Art of the In-Between

This week, I went to the new fashion exhibit, Art of the In-Between, at the Metropolitan Museum of Art. The exhibit showed work by fashion designer Rei Kawakubo, the founder of Comme des Garçons, which translates to “as the boys”. Rei Kawakubo studied fine arts and aesthetics at Keio University in Tokyo, but she does not have a traditional fashion education. She began by designing clothes for women and later began designing men’s clothing as well. She focuses on mobility and comfort in her designs.

Rei Kawakubo challenges our western definition of beauty. When you walk into the exhibit, the first garments that you see are these red dresses. The cloth is wrapped and layered in such a way that there are large lumps that distort the figure. I immediately noticed how this strayed from the traditional hourglass figure one sees accentuated in a majority of woman’s couture. Rei’s designs each have a unique shape that has nothing to do with highlighting one’s physical features. They are works of art that happen to be wearable. Rei once said,“For something to be beautiful, it doesn’t have to be pretty.” This is exactly what I observed. Every garment I saw had beauty and power, but none of them were pretty. “Beauty is whatever one thinks is beautiful.” – Rei Kawakubo, I agree that beauty is subjective, and everyone has a unique definition of what beauty means. Art of the In-Between made me think about my own definitions of beauty and how beauty is sometimes inexplicable.

Since I am taking a menswear class, I noticed her use of men’s clothing. There were multiple garments that she had created by cutting up suits and reconfiguring them. After being disassembled, the garments no longer seemed to have genders. I enjoy observing how designers combine men and woman’s couture. I myself want to experiment using classic men’s suit jacket collars in woman’s clothing.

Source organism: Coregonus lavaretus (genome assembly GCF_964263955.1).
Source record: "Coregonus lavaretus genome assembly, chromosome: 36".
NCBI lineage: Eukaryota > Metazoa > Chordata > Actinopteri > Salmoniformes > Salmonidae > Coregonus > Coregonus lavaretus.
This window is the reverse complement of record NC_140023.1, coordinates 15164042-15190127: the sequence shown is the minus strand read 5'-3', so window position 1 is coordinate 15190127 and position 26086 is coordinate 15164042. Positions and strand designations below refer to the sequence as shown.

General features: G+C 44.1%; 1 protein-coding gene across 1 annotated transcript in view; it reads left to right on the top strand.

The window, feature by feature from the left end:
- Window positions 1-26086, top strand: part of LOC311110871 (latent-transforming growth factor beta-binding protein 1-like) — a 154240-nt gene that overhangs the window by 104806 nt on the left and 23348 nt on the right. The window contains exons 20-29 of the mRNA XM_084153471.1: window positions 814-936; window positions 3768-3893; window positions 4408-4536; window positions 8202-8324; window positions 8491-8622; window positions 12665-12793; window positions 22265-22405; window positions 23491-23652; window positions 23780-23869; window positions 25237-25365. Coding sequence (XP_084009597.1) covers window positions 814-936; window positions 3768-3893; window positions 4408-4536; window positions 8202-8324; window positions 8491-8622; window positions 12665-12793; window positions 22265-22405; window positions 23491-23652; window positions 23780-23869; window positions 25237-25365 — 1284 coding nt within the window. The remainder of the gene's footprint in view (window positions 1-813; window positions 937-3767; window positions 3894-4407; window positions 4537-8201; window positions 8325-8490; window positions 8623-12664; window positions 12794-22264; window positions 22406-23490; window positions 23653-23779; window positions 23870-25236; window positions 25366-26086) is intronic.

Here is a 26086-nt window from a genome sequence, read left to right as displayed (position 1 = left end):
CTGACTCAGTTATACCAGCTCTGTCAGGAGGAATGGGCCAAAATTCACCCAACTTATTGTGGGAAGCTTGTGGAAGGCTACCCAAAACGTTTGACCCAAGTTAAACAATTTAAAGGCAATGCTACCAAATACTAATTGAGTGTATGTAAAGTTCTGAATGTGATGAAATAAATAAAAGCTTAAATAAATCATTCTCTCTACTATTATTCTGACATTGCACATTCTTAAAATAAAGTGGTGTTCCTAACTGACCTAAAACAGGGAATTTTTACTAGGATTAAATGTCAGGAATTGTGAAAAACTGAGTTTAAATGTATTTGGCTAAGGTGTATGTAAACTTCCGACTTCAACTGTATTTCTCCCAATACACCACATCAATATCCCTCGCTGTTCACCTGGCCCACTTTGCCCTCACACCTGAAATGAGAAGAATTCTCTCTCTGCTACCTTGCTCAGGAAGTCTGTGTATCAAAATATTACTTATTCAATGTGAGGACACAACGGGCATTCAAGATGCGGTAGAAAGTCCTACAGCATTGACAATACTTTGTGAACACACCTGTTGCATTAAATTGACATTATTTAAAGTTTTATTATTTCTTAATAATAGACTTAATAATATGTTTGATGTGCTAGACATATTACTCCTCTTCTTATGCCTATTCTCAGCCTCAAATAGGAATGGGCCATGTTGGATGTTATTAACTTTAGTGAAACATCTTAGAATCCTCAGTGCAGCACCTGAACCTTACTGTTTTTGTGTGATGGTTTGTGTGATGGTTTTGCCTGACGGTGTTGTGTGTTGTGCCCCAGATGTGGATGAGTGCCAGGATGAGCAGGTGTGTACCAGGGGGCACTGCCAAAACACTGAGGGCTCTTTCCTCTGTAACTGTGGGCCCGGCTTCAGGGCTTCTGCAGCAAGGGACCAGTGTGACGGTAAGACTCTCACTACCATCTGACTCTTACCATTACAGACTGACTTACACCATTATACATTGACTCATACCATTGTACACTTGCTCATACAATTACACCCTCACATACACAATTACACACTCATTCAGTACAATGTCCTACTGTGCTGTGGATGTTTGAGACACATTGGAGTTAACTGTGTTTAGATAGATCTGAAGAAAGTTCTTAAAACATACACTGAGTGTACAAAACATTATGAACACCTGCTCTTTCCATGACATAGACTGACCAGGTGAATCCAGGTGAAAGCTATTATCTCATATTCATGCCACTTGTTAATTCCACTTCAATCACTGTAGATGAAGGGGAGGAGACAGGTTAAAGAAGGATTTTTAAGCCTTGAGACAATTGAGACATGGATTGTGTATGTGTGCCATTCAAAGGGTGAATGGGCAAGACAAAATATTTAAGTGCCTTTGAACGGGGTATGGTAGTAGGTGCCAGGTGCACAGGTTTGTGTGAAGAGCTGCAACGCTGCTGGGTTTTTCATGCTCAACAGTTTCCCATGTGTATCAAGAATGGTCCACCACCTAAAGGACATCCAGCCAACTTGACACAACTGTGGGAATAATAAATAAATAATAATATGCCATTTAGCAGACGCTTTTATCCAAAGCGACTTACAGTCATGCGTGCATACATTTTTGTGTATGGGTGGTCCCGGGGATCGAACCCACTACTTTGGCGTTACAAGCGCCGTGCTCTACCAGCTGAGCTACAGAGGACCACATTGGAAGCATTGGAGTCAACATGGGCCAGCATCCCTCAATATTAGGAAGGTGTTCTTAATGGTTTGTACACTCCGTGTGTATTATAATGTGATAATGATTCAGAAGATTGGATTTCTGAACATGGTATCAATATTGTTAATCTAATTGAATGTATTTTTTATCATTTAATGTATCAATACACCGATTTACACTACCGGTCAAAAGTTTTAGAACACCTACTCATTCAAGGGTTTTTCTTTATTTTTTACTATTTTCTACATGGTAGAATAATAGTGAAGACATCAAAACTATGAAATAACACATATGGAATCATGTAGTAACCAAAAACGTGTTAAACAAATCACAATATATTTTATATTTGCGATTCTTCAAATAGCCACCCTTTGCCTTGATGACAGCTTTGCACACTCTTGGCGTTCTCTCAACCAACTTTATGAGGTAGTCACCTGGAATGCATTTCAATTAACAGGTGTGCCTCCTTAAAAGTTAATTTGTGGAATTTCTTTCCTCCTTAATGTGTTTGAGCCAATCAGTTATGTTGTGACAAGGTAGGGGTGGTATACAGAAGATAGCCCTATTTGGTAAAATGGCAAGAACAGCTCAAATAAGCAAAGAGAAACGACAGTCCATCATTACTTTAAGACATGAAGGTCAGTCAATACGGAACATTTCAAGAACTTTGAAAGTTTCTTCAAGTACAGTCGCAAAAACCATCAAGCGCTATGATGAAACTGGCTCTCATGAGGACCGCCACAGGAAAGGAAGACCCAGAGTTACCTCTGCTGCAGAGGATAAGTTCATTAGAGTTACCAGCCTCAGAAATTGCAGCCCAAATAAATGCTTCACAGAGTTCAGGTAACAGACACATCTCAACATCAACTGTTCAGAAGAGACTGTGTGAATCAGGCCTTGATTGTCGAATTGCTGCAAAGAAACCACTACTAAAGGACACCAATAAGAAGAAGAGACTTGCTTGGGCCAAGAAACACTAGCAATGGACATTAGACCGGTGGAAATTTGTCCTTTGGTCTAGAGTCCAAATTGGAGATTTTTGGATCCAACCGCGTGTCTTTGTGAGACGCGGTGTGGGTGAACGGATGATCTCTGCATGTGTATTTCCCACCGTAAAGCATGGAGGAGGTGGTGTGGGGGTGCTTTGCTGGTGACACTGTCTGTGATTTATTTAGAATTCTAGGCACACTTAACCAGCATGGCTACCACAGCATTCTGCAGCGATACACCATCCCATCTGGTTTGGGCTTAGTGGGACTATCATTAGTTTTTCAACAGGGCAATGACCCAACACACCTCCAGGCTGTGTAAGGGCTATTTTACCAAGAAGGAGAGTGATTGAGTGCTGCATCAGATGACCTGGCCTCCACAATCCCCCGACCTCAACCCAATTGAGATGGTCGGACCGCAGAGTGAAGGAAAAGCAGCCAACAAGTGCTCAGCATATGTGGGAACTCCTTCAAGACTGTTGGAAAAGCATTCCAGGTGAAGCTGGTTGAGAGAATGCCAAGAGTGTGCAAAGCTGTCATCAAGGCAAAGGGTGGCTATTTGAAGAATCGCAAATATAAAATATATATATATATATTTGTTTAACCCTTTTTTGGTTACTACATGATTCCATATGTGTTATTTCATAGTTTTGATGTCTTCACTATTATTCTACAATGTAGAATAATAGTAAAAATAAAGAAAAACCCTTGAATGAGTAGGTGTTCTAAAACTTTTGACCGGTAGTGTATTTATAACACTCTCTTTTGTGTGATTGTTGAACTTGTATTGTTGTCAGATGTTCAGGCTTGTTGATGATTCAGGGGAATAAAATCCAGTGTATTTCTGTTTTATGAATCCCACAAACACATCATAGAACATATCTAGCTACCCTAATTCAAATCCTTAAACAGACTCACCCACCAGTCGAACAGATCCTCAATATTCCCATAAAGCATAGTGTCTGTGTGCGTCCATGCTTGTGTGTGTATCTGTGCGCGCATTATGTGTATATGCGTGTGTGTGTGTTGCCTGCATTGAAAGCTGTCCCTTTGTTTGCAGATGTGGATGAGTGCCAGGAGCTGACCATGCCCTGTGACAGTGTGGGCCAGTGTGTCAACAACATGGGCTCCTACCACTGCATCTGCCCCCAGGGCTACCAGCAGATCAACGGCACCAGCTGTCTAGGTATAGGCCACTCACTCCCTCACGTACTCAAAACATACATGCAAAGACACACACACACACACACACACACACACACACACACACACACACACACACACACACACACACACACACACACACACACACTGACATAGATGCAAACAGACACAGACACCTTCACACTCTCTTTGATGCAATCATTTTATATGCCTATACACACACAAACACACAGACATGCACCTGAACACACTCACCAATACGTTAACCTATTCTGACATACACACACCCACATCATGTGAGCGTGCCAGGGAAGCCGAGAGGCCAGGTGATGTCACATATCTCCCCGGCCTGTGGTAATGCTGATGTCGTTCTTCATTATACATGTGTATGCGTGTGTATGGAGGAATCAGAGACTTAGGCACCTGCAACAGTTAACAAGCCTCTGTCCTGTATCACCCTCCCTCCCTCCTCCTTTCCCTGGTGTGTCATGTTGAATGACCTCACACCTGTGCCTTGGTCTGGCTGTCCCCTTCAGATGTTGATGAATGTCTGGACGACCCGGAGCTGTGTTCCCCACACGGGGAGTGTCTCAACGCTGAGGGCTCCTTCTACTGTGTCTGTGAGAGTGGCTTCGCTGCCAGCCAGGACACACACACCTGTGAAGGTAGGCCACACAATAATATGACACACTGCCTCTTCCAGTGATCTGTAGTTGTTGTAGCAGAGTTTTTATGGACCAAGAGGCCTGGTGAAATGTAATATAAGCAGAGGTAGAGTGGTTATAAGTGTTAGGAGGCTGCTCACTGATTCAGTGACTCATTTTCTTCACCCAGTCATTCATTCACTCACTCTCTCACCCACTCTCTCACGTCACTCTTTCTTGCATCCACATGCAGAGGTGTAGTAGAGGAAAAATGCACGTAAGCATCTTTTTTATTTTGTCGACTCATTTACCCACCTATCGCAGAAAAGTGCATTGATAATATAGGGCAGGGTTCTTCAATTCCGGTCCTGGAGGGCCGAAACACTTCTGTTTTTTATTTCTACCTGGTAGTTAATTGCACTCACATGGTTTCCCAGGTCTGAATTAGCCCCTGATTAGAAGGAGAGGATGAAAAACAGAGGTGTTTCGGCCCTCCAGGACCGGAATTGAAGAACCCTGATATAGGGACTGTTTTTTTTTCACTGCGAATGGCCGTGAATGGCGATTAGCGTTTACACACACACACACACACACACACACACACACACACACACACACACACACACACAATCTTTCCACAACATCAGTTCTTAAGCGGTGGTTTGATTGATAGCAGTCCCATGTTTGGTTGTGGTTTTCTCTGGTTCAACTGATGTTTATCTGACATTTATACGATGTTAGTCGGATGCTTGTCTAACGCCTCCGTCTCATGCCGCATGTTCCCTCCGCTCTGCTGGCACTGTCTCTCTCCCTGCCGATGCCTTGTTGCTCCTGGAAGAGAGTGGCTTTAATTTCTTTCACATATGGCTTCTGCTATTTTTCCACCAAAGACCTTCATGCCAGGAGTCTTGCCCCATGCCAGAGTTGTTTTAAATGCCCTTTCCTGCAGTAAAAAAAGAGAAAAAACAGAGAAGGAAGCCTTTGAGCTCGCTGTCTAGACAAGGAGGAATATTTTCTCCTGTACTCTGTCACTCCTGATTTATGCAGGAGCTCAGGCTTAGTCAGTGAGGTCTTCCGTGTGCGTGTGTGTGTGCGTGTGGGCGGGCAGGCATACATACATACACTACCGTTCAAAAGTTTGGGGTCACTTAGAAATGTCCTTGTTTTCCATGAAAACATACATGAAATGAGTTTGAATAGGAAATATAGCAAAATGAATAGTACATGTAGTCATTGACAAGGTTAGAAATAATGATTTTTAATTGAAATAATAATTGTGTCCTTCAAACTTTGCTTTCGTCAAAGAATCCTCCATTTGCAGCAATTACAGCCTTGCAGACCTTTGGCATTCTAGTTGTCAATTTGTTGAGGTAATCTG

I also noticed her use of fabric and color. She used a lot of blacks, reds, pinks, and whites which seemed influenced by classic European styles. I also was reminded of Victorian era dresses by a few of the garments. I think this was due to their heavy and luxurious fabric.

The exhibit will be open until September 4, so I encourage you all to go check it out for yourselves!

Happy Creating!

– Ella

Introducing Precollege Blogger: Ella!

I am a New Yorker through and through. I love the city and hope to live here once I graduate from college. New York is a great place for people watching – yes, I am the person that stares for just a little too long on the subway. I observe what people wear as well as how clothing affects their movement. I enjoy thinking about how behavior and clothing are interconnected. In the future, I want to research the psychological effect of constrictive clothing on women.